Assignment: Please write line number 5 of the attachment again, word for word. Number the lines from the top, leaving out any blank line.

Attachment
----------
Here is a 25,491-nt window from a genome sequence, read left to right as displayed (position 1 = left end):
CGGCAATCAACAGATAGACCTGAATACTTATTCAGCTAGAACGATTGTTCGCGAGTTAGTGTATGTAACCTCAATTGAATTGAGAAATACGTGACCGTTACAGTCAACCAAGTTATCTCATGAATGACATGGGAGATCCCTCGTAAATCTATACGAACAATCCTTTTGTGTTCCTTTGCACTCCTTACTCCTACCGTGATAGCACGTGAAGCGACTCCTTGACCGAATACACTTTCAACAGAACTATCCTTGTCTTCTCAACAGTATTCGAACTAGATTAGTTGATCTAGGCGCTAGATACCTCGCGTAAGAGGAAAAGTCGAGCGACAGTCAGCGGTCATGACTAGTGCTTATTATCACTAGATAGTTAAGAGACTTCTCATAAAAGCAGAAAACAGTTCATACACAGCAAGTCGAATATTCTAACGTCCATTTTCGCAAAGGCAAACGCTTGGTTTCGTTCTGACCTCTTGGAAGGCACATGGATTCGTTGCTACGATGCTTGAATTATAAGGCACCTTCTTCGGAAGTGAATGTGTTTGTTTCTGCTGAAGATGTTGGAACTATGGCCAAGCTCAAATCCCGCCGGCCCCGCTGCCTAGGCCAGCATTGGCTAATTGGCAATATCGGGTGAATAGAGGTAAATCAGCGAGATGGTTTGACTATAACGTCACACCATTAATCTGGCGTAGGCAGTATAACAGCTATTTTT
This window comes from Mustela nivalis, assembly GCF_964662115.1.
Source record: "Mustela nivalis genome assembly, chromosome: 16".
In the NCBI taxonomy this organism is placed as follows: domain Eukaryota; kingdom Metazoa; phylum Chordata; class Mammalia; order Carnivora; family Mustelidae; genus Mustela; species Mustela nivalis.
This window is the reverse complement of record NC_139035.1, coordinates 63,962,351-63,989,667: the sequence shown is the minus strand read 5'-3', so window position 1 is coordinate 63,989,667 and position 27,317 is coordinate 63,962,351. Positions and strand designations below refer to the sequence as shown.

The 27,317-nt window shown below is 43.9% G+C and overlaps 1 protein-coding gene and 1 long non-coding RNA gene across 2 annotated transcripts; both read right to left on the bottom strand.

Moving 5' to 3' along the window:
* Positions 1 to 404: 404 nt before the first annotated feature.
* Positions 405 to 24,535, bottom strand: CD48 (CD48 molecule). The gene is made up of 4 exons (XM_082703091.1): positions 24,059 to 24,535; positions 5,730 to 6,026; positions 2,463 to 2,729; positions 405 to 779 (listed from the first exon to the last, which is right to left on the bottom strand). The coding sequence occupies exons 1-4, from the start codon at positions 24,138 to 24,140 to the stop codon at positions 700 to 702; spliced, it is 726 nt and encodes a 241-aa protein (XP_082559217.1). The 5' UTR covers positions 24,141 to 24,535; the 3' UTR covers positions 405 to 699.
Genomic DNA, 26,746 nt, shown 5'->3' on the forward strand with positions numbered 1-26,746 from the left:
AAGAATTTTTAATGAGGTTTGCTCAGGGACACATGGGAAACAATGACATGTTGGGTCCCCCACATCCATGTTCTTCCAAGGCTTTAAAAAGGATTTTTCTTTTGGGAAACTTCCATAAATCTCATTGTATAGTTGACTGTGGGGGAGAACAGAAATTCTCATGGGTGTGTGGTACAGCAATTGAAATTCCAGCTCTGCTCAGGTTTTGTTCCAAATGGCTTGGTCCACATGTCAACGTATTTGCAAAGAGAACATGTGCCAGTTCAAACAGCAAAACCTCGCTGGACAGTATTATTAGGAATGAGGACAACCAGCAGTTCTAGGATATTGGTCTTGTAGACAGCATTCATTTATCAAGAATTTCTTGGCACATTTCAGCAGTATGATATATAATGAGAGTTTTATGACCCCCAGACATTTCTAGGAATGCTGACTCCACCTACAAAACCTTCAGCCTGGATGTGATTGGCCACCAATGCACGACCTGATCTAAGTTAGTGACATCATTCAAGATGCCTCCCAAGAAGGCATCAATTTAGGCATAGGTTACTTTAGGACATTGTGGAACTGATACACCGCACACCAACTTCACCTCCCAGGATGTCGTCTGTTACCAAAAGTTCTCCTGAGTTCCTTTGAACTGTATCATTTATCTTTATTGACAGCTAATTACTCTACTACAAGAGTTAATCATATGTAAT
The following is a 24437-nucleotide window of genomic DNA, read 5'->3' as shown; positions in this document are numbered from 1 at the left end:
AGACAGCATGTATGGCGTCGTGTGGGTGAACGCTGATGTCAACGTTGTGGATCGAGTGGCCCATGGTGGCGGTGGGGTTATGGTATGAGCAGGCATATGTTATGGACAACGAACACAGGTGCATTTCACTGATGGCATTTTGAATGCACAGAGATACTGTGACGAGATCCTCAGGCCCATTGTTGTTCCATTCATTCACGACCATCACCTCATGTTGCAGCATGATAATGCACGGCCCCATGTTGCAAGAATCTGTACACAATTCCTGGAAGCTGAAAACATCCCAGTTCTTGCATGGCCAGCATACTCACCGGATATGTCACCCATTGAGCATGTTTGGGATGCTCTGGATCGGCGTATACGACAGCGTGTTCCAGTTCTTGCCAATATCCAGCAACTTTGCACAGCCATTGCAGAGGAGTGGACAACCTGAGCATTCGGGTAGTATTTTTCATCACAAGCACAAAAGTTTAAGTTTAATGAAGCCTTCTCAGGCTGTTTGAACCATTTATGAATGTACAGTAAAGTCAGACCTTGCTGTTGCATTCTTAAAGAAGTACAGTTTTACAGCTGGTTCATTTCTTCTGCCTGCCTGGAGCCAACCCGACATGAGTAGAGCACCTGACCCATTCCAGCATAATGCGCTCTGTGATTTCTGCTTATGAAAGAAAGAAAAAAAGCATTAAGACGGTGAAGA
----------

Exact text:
In the NCBI taxonomy this organism is placed as follows: domain Eukaryota; kingdom Metazoa; phylum Chordata; class Mammalia; order Carnivora; family Mustelidae; genus Mustela; species Mustela nivalis.